The gesture was far from one-sided. After meeting with the media following the loss, UC Davis players Brynton Lemar (17 points, 2 rebounds) and Chima Moneke (20, 9) found themselves walking past the Kansas locker room. While Lemar marveled at the horde of media members surrounding Self in the hallway, Moneke stopped, tapped him on the shoulder and said simply, “Go win it all, coach.”

This and that...

Friday’s meeting marked the first ever between Kansas and UC Davis.... KU now has recorded 29 victories or more 14 times, with eight of those 14 29-win seasons coming under Self.... Kansas has won 11 consecutive NCAA Tournament opening-round games and is 32-2 in the Round of 64 since 1981.... KU is now 101-44 all-time in the NCAA Tournament and 31-12 in the Big Dance under Self.

By the Numbers: Kansas 100, UC Davis 62

By the Numbers: Kansas 100, UC Davis 62

— See what people were saying about the game during's live coverage.

More news and notes from Kansas vs. UC Davis


John Fitzgerald 3 years, 11 months ago

I'm happy to see us win, but this was probably the worst team we've played all year. Just imagine if the best 68 teams in the nation actually made the NCAA tournament. Interesting to say the least.

Robin Smith 3 years, 11 months ago

You're essentially right. For those curious, by the kenpom metrics, UC Davis is ranked 219, which is KU's 3rd weakest opponent this season and only one spot behind UMKC, who was beaten by an eerily similar score of 105-62.

That being said, KU looked good without looking close to their best. I'm pleased with this one and not just for the outcome.

To your latter point, I think having lowly-rated teams in the tourney is just the trade off for agreeing to be early-season cannon fodder; otherwise, what incentive do those programs have necessarily to routinely play the sacrificial lamb?

Plus, it's the perk of getting a 1-seed. It's the least we can get since the tourney more than doubled its size. If Bill Self coached in an era when the tourney begins at the Elite Eight, then he'd very likely have a handful of national championship rings to add to his collection.

Bryce Landon 3 years, 11 months ago

You could say the same about Roy Williams or Larry Brown. They also coached in the era of the 64-team field.

Marius Rowlanski 3 years, 11 months ago

"otherwise, what incentive do those programs have necessarily to routinely play the sacrificial lamb?"

The biggest incentive of all, MONEY.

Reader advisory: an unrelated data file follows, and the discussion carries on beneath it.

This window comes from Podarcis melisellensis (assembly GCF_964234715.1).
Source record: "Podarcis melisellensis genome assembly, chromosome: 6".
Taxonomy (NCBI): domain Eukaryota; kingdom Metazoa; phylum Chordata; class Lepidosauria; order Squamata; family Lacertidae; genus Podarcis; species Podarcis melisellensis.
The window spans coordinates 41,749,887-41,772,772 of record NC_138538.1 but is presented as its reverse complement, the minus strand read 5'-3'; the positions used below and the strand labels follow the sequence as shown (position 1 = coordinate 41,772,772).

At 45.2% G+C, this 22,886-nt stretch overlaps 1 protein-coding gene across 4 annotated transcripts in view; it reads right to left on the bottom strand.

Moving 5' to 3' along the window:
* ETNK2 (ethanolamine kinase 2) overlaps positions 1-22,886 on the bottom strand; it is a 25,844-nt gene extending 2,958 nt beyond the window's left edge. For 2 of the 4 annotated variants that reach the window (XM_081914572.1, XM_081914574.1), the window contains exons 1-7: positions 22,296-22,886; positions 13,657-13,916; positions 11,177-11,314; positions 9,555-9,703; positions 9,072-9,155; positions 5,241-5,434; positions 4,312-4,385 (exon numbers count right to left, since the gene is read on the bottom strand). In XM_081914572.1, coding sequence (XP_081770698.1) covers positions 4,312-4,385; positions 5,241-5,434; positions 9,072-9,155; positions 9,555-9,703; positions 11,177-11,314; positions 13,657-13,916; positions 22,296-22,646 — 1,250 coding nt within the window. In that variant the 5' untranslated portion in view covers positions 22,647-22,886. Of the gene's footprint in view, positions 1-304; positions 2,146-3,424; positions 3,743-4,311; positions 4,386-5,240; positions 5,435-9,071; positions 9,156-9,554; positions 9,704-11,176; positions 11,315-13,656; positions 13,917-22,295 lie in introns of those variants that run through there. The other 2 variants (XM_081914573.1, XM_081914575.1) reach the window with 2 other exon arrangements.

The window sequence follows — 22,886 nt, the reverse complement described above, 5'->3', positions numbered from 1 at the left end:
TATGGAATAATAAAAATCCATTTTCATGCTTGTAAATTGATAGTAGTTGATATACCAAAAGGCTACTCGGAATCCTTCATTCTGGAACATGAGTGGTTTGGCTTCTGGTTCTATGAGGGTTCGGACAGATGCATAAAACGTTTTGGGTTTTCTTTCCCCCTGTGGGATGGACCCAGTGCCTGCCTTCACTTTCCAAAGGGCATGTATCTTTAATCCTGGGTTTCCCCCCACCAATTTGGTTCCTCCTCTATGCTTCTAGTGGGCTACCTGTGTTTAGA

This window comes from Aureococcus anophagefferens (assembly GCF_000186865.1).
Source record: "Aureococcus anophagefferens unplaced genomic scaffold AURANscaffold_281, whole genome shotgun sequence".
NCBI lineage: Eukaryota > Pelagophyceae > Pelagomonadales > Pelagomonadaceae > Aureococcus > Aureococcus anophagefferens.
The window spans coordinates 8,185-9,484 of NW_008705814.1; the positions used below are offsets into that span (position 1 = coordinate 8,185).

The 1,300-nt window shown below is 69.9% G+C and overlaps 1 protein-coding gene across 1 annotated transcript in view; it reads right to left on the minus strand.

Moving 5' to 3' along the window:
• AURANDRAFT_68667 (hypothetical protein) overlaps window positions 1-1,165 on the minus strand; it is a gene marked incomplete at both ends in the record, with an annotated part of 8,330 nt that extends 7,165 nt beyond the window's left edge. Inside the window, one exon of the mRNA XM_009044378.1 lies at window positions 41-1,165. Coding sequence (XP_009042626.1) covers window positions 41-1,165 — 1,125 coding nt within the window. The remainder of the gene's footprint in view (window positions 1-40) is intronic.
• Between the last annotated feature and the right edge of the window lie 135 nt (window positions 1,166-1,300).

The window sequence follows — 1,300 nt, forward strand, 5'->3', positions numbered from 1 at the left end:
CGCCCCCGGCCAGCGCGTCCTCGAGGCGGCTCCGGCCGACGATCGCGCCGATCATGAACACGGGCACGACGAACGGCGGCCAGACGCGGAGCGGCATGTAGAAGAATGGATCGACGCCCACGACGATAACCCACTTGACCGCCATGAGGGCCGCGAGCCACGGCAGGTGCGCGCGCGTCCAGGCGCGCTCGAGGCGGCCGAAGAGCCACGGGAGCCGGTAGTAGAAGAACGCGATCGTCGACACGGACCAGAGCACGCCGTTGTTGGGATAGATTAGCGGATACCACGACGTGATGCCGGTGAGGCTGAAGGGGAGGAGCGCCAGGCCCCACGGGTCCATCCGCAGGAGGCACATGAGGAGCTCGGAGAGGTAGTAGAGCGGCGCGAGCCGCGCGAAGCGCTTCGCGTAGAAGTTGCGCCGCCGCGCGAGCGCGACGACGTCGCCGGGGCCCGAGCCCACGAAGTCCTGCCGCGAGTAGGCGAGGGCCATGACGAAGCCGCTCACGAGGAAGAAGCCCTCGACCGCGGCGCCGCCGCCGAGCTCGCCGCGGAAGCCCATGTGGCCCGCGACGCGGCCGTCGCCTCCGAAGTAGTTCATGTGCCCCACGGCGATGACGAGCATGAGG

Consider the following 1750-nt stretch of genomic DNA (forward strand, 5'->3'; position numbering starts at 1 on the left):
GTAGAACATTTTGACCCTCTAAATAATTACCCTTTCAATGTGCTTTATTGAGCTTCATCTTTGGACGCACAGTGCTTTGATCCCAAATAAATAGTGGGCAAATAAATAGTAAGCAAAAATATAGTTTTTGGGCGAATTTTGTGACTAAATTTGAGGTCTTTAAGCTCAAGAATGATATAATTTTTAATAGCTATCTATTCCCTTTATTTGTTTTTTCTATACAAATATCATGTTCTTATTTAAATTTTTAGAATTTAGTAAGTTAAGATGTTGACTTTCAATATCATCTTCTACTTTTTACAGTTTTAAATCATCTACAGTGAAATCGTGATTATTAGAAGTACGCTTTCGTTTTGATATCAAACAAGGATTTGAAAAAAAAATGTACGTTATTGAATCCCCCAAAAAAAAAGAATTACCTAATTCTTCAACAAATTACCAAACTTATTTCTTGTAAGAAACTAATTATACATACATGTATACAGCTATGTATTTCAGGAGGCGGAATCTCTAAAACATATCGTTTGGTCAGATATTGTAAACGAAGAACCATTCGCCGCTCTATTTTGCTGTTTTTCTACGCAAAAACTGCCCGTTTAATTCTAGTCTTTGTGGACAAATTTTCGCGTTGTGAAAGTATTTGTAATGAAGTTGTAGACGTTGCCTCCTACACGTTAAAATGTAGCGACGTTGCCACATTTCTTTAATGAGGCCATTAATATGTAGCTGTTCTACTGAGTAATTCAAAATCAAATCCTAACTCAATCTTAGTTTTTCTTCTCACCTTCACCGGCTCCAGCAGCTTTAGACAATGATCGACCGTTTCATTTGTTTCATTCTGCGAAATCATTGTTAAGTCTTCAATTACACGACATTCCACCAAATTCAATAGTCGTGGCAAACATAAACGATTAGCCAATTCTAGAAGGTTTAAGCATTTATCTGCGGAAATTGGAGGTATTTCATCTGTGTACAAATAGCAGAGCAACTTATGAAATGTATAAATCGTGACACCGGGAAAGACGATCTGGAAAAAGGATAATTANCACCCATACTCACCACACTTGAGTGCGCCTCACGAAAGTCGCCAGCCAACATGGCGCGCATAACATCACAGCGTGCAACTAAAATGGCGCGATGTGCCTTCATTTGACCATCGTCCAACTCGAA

Dirk Medema 3 years, 11 months ago

Having "the best 68 teams" would mean that you'd eliminate the hope for the little guy, and that's worth not having the bottom half of a major conference or whatever whiny NIT team.

Marius Rowlanski 3 years, 11 months ago

Cal Davis was the winner of the Big West Conference Tournament plus they won their play-in game. They deserved to be there unless you think we should get rid of conference tournaments.

Although I think the regular-season conference champion is better than the conference tournament champion (unless they are the same), conference tournaments bring in a lot of excitement and more importantly, money. If you get rid of the conference tournament, there would probably be more upsets in the NCAA tourney and maybe more excitement.

Personally, I like the way it is now. Even if the best 68 teams aren't in the tournament, the top 50 teams are in.

Joe Ross 3 years, 11 months ago

"KU is now 101-44 all-time in the NCAA Tournament and 31-12 in the Big Dance under Self."

I didn't realize that if Coach Self had two more wins at this point, he'd have a third of all the wins in the NCAA tournament for Kansas. Why do we want to fire him again?

Dirk Medema 3 years, 11 months ago

Didn't you hear the sky is falling and we don't have the best recruiting class - for this year or next?

Marius Rowlanski 3 years, 11 months ago

It's been a while since I've heard anyone calling on Self to be fired. You'll probably get a few if we fall short of the Final 4.

Dirk Medema 3 years, 11 months ago

Love that they seem to be getting it (D) now. They've shown in spurts that they have plenty of D-ability, but it is great that they are realizing that easier O comes from harder D. That's when it becomes really fun.

Harlan Hobbs 3 years, 11 months ago

Like the good sportsmanship by KU fans and Moneke. I felt that it was going to be a huge mismatch given UC Davis' lack of size, but they never gave up, and Moneke is a good player.